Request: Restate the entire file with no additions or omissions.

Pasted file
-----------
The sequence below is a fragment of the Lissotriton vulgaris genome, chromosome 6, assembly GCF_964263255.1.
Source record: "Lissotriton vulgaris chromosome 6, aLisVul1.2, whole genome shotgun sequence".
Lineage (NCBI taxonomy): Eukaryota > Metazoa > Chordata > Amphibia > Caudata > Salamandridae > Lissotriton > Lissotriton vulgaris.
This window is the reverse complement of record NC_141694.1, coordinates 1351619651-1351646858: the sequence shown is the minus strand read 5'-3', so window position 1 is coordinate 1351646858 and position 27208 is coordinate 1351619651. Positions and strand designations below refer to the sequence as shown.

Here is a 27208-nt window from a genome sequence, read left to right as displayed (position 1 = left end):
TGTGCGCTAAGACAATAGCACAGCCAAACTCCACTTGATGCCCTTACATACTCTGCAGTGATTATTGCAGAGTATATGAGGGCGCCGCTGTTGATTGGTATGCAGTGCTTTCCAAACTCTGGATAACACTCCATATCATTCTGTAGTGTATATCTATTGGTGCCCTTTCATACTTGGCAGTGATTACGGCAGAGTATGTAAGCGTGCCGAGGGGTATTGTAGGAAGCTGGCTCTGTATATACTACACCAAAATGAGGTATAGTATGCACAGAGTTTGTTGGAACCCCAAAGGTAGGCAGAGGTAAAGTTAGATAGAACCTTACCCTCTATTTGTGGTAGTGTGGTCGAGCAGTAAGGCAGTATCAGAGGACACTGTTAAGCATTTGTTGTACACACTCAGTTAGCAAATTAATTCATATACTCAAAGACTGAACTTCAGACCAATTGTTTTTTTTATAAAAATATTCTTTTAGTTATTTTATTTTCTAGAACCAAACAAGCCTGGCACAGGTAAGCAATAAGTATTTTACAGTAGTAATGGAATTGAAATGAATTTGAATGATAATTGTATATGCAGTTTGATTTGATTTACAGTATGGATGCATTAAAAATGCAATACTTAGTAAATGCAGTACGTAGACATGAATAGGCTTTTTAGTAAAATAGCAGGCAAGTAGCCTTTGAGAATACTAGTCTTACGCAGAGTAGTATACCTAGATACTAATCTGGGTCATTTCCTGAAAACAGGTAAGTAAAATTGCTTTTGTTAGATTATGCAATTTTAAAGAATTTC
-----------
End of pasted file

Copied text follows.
The sequence below is a fragment of the Lissotriton vulgaris genome, chromosome 6, assembly GCF_964263255.1.
Source record: "Lissotriton vulgaris chromosome 6, aLisVul1.2, whole genome shotgun sequence".
Lineage (NCBI taxonomy): Eukaryota > Metazoa > Chordata > Amphibia > Caudata > Salamandridae > Lissotriton > Lissotriton vulgaris.
This window is the reverse complement of record NC_141694.1, coordinates 1351619651-1351646858: the sequence shown is the minus strand read 5'-3', so window position 1 is coordinate 1351646858 and position 27208 is coordinate 1351619651. Positions and strand designations below refer to the sequence as shown.

Here is a 27208-nt window from a genome sequence, read left to right as displayed (position 1 = left end):
TGTGCGCTAAGACAATAGCACAGCCAAACTCCACTTGATGCCCTTACATACTCTGCAGTGATTATTGCAGAGTATATGAGGGCGCCGCTGTTGATTGGTATGCAGTGCTTTCCAAACTCTGGATAACACTCCATATCATTCTGTAGTGTATATCTATTGGTGCCCTTTCATACTTGGCAGTGATTACGGCAGAGTATGTAAGCGTGCCGAGGGGTATTGTAGGAAGCTGGCTCTGTATATACTACACCAAAATGAGGTATAGTATGCACAGAGTTTGTTGGAACCCCAAAGGTAGGCAGAGGTAAAGTTAGATAGAACCTTACCCTCTATTTGTGGTAGTGTGGTCGAGCAGTAAGGCAGTATCAGAGGACACTGTTAAGCATTTGTTGTACACACTCAGTTAGCAAATTAATTCATATACTCAAAGACTGAACTTCAGACCAATTGTTTTTTTTATAAAAATATTCTTTTAGTTATTTTATTTTCTAGAACCAAACAAGCCTGGCACAGGTAAGCAATAAGTATTTTACAGTAGTAATGGAATTGAAATGAATTTGAATGATAATTGTATATGCAGTTTGATTTGATTTACAGTATGGATGCATTAAAAATGCAATACTTAGTAAATGCAGTACGTAGACATGAATAGGCTTTTTAGTAAAATAGCAGGCAAGTAGCCTTTGAGAATACTAGTCTTACGCAGAGTAGTATACCTAGATACTAATCTGGGTCATTTCCTGAAAACAGGTAAGTAAAATTGCTTTTGTTAGATTATGCAATTTTAAAGAATTTC